I signed the Facebook group’s petition and shared it on Facebook- my first instance of activism as a millennial! But despite my efforts (lol), the county suggested a different solution that involves the relocation of certain offices to the old masonic lodge downtown, as well as an addition to the modern justice center across the street. Offices housed in the old courthouse would relocate, and eventually the spot would be leveled and graded to house a parking garage. This is 2019, for God’s sake. That’s an unacceptable, lazy, solution.
Nevertheless, the county estimates a fix of the current courthouse to cost $12 million. I say we add on to the front of the modern justice center and move the courts there, keeping other county offices in the courthouse. If push comes to shove, let’s add on to the old building’s west side, by way of a connecting glass atrium just as courthouses in Marshall, Benton, and Scott counties did. Whatever the solution is, we need it fast.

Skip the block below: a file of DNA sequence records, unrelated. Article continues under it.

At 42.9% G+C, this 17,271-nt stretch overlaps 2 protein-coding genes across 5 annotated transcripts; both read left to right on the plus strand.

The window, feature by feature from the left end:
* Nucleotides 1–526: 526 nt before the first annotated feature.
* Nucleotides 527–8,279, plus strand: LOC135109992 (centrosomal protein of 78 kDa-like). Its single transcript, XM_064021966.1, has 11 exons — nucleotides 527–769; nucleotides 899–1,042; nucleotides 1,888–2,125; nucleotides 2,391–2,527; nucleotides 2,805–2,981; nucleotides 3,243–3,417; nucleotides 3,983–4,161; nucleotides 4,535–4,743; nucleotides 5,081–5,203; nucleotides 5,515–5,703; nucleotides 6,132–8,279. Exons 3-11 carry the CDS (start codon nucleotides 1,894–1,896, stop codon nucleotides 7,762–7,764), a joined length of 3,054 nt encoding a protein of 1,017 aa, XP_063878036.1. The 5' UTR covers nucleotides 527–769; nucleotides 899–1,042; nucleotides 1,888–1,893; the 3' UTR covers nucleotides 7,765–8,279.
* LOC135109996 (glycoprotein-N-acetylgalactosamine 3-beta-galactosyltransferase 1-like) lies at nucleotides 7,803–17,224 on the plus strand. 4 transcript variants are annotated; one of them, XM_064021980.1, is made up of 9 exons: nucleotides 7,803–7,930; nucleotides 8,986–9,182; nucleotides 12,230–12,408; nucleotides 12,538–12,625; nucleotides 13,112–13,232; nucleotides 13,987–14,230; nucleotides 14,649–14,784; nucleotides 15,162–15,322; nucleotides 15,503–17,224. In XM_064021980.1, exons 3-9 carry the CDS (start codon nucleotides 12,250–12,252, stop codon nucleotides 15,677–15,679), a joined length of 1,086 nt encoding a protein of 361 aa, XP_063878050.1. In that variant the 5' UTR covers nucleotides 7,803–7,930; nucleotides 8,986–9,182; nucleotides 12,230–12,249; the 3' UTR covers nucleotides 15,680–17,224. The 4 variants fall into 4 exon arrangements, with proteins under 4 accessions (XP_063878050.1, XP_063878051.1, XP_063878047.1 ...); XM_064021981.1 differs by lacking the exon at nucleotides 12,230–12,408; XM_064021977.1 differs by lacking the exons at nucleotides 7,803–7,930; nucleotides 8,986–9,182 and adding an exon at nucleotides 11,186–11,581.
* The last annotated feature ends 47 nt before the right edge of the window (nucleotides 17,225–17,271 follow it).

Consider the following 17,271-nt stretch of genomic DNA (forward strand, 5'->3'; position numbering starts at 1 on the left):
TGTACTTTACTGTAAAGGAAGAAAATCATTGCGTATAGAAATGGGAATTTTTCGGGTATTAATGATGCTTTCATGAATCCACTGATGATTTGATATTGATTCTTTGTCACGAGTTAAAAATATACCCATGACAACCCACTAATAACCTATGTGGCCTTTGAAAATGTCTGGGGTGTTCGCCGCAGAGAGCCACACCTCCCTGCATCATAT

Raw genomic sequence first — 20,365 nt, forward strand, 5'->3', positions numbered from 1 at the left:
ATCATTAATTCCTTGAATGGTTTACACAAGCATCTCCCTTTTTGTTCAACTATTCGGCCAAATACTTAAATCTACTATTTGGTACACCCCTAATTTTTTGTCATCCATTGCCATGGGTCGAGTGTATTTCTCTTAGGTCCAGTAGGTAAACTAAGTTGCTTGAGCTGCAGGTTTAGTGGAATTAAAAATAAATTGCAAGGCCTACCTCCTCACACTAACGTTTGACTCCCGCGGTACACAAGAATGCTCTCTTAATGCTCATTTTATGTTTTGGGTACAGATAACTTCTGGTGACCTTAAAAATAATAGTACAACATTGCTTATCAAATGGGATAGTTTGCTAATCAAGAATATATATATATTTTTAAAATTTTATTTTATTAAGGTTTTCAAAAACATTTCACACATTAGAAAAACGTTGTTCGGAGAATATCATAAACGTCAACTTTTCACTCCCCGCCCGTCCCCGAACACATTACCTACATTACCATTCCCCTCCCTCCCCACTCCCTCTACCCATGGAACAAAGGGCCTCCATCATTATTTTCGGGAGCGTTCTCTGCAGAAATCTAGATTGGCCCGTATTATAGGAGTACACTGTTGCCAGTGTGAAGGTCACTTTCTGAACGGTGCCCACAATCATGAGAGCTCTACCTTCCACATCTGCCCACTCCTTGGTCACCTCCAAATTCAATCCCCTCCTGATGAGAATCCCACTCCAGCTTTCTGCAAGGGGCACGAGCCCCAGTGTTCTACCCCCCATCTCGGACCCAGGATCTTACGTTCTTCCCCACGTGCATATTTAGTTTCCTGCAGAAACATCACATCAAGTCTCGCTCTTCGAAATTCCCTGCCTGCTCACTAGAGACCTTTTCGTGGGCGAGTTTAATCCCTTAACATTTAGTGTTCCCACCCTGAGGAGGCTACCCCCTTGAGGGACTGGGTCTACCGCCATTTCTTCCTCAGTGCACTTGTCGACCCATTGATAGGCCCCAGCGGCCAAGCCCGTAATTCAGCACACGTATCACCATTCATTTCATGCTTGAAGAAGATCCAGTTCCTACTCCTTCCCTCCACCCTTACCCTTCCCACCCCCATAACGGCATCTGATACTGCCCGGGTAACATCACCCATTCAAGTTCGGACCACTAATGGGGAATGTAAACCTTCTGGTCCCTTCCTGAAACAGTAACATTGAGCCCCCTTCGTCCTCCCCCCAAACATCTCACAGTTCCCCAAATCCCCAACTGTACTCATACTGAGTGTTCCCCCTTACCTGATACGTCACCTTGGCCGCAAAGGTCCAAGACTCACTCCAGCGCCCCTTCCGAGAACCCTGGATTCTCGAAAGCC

At least I say we need it fast, but despite all the county’s fear-mongering, I don’t really believe this courthouse will be demolished. Thanks to the efforts of Randolph County’s citizenry, Indiana Historic Landmarks, local officials, and the power of the ballot, Winchester’s courthouse still stands tall- even taller actually, then it did before it was saved. With any amount of logic, commissioners in Pulaski County will keep the gem that they have. Nevertheless, I’ll keep a close eye on the findings. If I have to move to Winamac to save its historic courthouse with a vote, you’ll sure to find me there on the green with a sign and a frosty mug from Diamond Lil’s.
Pulaski County (pop. 12,534, 83/92)
Warsaw (pop. 2,332).